The brain is one of the most important and complex organs in the body. It controls thinking, memory, emotions and every process that regulates our body.
The functioning of the brain and the genesis of important pathologies affecting the central nervous system also pass through the possibility of understanding how neurons, how they are arranged and how they exchange information.
One of the most important challenges of scientific research in neuroscience it is precisely that of accurately mapping the brain on the micro and nanometer scale. A goal that the project is working on SENSEI (SEgmentation of Neurons using Standard and supEr-resolution mIcroscopy) of the Enrico Piaggio Research Center of the University of Pisa, coordinated by prof. Nicola Vanello, associate professor of bioengineering of the Italian research center. "There is information on the structures of neurons that are important for understanding their function, such as in memory processes or their role in the development of certain pathologies. Our job is to find a tool that can understand the shape of neurons", said prof. Nicola Vanello in the video interview for the Journal of Italian Healthcare World.
How was the project born?
How important is it for the Italian research center to collaborate with a multidisciplinary team at the international level?
Tools currently to provision for brain mapping
Recently, many advances have been made both in terms of neuronal cell imaging tools, such as three-dimensional microscopy techniques, and in terms of specimen processing protocols. These include fluorescent probes that hook onto the membrane of neurons and allow them to be visualized better, or methods of tissue clarification, which allow better investigation of them in deep layers. Together these techniques allow the visualization of large brain volumes at cellular and subcellular resolution. Despite this, it is still complex today to segment neurons at different scales, or levels of detail. In particular, it is necessary to have complete, robust and specific information in order to understand the physiological functioning and possibly characterize the pathological one. To improve this critical aspect, it would be useful to develop image processing algorithms capable of handling 3D microscopic data acquired from different imaging modalities, representing samples processed with different procedures, and belonging to different brain areas.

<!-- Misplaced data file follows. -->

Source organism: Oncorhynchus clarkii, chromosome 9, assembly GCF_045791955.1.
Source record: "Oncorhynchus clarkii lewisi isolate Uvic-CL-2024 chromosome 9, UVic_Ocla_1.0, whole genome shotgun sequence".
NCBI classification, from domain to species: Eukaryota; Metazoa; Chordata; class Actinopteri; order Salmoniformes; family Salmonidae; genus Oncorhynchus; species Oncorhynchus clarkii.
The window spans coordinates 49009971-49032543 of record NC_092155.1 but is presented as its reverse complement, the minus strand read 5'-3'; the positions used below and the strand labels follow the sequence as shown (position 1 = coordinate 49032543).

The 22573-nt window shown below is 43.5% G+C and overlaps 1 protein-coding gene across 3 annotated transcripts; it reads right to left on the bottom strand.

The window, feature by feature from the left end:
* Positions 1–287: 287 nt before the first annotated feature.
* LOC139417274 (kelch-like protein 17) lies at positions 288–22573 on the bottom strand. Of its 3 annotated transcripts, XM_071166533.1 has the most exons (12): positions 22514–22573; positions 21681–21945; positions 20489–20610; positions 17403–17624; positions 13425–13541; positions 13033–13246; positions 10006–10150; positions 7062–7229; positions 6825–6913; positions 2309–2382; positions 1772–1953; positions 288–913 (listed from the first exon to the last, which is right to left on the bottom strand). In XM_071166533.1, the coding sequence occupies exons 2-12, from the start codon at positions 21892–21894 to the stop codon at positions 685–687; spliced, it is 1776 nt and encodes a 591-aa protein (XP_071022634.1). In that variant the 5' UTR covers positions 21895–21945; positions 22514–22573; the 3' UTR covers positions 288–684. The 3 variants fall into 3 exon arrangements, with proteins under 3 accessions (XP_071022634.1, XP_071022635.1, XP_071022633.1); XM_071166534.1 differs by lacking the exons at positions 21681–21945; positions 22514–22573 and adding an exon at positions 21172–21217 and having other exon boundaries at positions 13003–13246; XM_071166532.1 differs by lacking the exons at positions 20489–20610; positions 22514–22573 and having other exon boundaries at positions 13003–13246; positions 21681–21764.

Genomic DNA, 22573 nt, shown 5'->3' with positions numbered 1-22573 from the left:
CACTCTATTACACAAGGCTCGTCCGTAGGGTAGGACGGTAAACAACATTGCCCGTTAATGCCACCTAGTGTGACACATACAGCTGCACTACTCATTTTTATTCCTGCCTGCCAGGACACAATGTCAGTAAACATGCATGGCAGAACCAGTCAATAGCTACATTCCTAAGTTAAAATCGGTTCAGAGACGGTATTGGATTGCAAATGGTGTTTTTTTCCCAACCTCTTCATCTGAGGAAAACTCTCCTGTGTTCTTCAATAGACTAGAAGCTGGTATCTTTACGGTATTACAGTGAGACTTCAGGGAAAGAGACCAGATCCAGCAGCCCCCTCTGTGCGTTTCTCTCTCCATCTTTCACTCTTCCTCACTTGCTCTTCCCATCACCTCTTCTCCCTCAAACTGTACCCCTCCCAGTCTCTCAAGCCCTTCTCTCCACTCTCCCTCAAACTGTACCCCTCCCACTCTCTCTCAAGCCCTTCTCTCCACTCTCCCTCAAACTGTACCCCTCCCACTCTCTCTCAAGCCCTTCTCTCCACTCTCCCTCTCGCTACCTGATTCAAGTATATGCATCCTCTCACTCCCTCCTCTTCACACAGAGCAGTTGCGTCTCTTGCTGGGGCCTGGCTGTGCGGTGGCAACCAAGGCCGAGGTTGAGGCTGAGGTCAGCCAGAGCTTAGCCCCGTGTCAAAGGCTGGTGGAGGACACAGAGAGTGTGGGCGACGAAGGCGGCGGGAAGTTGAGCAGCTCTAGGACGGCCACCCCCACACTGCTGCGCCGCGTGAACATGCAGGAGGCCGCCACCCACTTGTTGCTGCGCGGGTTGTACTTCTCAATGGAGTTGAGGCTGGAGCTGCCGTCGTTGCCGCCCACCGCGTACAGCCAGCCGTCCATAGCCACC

SENSEI, selected from European consortium FLAG-ERA which supports Flagships, with the role of Partnering Project of Flagship Human Brain Project, it will therefore provide new image processing tools along with innovative imaging modalities dedicated to advancing discoveries in 3D neuronal segmentation and morphometry. The FLAG-ERA consortium brings together teams with long-standing experience in signal and image processing (UNIPI, Italy), live imaging and super resolution analysis (Lydia Danglot per INSERM, France) and development of new super resolution imaging devices (Peter Dedecker for KUL, Belgium).